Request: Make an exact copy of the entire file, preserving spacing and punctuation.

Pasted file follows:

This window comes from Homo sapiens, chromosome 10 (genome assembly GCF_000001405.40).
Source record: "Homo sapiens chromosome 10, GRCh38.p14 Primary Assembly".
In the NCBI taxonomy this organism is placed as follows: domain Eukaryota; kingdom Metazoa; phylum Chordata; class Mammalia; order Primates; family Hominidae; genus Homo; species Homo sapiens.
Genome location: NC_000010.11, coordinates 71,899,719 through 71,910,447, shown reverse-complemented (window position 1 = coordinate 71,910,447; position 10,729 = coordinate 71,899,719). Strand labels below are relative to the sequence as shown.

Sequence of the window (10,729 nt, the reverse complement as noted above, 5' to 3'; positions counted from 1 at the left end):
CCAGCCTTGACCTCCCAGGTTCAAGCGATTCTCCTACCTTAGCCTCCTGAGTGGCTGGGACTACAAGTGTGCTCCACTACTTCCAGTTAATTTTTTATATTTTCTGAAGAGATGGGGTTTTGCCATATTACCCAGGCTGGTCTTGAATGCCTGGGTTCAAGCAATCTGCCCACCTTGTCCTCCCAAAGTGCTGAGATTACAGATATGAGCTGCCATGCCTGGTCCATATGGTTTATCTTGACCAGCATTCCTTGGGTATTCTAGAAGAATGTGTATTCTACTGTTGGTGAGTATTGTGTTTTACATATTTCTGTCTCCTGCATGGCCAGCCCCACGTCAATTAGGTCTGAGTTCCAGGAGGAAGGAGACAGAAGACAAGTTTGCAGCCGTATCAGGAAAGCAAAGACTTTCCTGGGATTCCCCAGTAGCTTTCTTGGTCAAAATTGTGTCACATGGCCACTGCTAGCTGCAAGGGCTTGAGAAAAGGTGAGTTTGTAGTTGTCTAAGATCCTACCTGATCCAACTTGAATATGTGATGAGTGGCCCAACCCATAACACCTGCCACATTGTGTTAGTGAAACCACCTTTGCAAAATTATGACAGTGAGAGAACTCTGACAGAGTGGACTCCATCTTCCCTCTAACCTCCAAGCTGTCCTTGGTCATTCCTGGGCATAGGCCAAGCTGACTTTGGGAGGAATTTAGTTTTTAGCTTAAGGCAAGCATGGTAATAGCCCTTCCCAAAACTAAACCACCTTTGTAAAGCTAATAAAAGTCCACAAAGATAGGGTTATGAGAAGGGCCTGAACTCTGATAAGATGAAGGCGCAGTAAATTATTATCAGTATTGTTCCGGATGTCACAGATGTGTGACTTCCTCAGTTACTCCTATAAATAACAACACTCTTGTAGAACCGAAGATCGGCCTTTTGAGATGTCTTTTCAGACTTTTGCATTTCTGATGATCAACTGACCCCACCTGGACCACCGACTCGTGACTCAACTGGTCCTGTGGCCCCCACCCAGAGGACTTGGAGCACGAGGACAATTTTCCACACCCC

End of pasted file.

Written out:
This window comes from Homo sapiens, chromosome 10 (genome assembly GCF_000001405.40).
Source record: "Homo sapiens chromosome 10, GRCh38.p14 Primary Assembly".
In the NCBI taxonomy this organism is placed as follows: domain Eukaryota; kingdom Metazoa; phylum Chordata; class Mammalia; order Primates; family Hominidae; genus Homo; species Homo sapiens.
Genome location: NC_000010.11, coordinates 71,899,719 through 71,910,447, shown reverse-complemented (window position 1 = coordinate 71,910,447; position 10,729 = coordinate 71,899,719). Strand labels below are relative to the sequence as shown.

Sequence of the window (10,729 nt, the reverse complement as noted above, 5' to 3'; positions counted from 1 at the left end):
CCAGCCTTGACCTCCCAGGTTCAAGCGATTCTCCTACCTTAGCCTCCTGAGTGGCTGGGACTACAAGTGTGCTCCACTACTTCCAGTTAATTTTTTATATTTTCTGAAGAGATGGGGTTTTGCCATATTACCCAGGCTGGTCTTGAATGCCTGGGTTCAAGCAATCTGCCCACCTTGTCCTCCCAAAGTGCTGAGATTACAGATATGAGCTGCCATGCCTGGTCCATATGGTTTATCTTGACCAGCATTCCTTGGGTATTCTAGAAGAATGTGTATTCTACTGTTGGTGAGTATTGTGTTTTACATATTTCTGTCTCCTGCATGGCCAGCCCCACGTCAATTAGGTCTGAGTTCCAGGAGGAAGGAGACAGAAGACAAGTTTGCAGCCGTATCAGGAAAGCAAAGACTTTCCTGGGATTCCCCAGTAGCTTTCTTGGTCAAAATTGTGTCACATGGCCACTGCTAGCTGCAAGGGCTTGAGAAAAGGTGAGTTTGTAGTTGTCTAAGATCCTACCTGATCCAACTTGAATATGTGATGAGTGGCCCAACCCATAACACCTGCCACATTGTGTTAGTGAAACCACCTTTGCAAAATTATGACAGTGAGAGAACTCTGACAGAGTGGACTCCATCTTCCCTCTAACCTCCAAGCTGTCCTTGGTCATTCCTGGGCATAGGCCAAGCTGACTTTGGGAGGAATTTAGTTTTTAGCTTAAGGCAAGCATGGTAATAGCCCTTCCCAAAACTAAACCACCTTTGTAAAGCTAATAAAAGTCCACAAAGATAGGGTTATGAGAAGGGCCTGAACTCTGATAAGATGAAGGCGCAGTAAATTATTATCAGTATTGTTCCGGATGTCACAGATGTGTGACTTCCTCAGTTACTCCTATAAATAACAACACTCTTGTAGAACCGAAGATCGGCCTTTTGAGATGTCTTTTCAGACTTTTGCATTTCTGATGATCAACTGACCCCACCTGGACCACCGACTCGTGACTCAACTGGTCCTGTGGCCCCCACCCAGAGGACTTGGAGCACGAGGACAATTTTCCACACCCC